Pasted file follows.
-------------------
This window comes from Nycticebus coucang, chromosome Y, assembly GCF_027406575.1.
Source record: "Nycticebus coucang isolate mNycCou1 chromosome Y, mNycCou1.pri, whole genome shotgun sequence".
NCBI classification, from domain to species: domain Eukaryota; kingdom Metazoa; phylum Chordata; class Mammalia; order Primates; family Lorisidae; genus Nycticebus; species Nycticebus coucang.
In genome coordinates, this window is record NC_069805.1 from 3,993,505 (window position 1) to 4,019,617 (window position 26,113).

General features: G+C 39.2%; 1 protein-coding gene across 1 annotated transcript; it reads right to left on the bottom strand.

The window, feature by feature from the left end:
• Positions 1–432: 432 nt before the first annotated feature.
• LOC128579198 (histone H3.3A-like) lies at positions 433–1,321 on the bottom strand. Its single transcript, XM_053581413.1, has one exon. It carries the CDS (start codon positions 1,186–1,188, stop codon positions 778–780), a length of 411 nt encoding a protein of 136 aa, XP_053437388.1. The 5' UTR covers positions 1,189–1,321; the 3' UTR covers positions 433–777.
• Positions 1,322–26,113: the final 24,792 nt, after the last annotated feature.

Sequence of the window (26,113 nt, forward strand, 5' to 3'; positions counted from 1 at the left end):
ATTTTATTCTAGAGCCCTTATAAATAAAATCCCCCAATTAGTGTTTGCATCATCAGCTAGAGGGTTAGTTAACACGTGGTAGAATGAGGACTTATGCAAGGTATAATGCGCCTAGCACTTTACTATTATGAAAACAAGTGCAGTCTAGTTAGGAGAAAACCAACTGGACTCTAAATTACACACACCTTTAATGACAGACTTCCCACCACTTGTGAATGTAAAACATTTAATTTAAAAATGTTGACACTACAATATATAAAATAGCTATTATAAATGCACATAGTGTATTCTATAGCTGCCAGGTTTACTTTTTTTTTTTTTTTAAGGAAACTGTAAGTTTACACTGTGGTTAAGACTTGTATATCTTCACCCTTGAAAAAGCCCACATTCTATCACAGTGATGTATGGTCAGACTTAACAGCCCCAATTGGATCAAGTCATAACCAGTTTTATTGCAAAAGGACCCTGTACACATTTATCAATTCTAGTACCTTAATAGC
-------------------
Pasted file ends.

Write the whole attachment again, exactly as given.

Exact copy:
This window comes from Nycticebus coucang, chromosome Y, assembly GCF_027406575.1.
Source record: "Nycticebus coucang isolate mNycCou1 chromosome Y, mNycCou1.pri, whole genome shotgun sequence".
NCBI classification, from domain to species: domain Eukaryota; kingdom Metazoa; phylum Chordata; class Mammalia; order Primates; family Lorisidae; genus Nycticebus; species Nycticebus coucang.
In genome coordinates, this window is record NC_069805.1 from 3,993,505 (window position 1) to 4,019,617 (window position 26,113).

General features: G+C 39.2%; 1 protein-coding gene across 1 annotated transcript; it reads right to left on the bottom strand.

The window, feature by feature from the left end:
• Positions 1–432: 432 nt before the first annotated feature.
• LOC128579198 (histone H3.3A-like) lies at positions 433–1,321 on the bottom strand. Its single transcript, XM_053581413.1, has one exon. It carries the CDS (start codon positions 1,186–1,188, stop codon positions 778–780), a length of 411 nt encoding a protein of 136 aa, XP_053437388.1. The 5' UTR covers positions 1,189–1,321; the 3' UTR covers positions 433–777.
• Positions 1,322–26,113: the final 24,792 nt, after the last annotated feature.

Sequence of the window (26,113 nt, forward strand, 5' to 3'; positions counted from 1 at the left end):
ATTTTATTCTAGAGCCCTTATAAATAAAATCCCCCAATTAGTGTTTGCATCATCAGCTAGAGGGTTAGTTAACACGTGGTAGAATGAGGACTTATGCAAGGTATAATGCGCCTAGCACTTTACTATTATGAAAACAAGTGCAGTCTAGTTAGGAGAAAACCAACTGGACTCTAAATTACACACACCTTTAATGACAGACTTCCCACCACTTGTGAATGTAAAACATTTAATTTAAAAATGTTGACACTACAATATATAAAATAGCTATTATAAATGCACATAGTGTATTCTATAGCTGCCAGGTTTACTTTTTTTTTTTTTTTAAGGAAACTGTAAGTTTACACTGTGGTTAAGACTTGTATATCTTCACCCTTGAAAAAGCCCACATTCTATCACAGTGATGTATGGTCAGACTTAACAGCCCCAATTGGATCAAGTCATAACCAGTTTTATTGCAAAAGGACCCTGTACACATTTATCAATTCTAGTACCTTAATAGC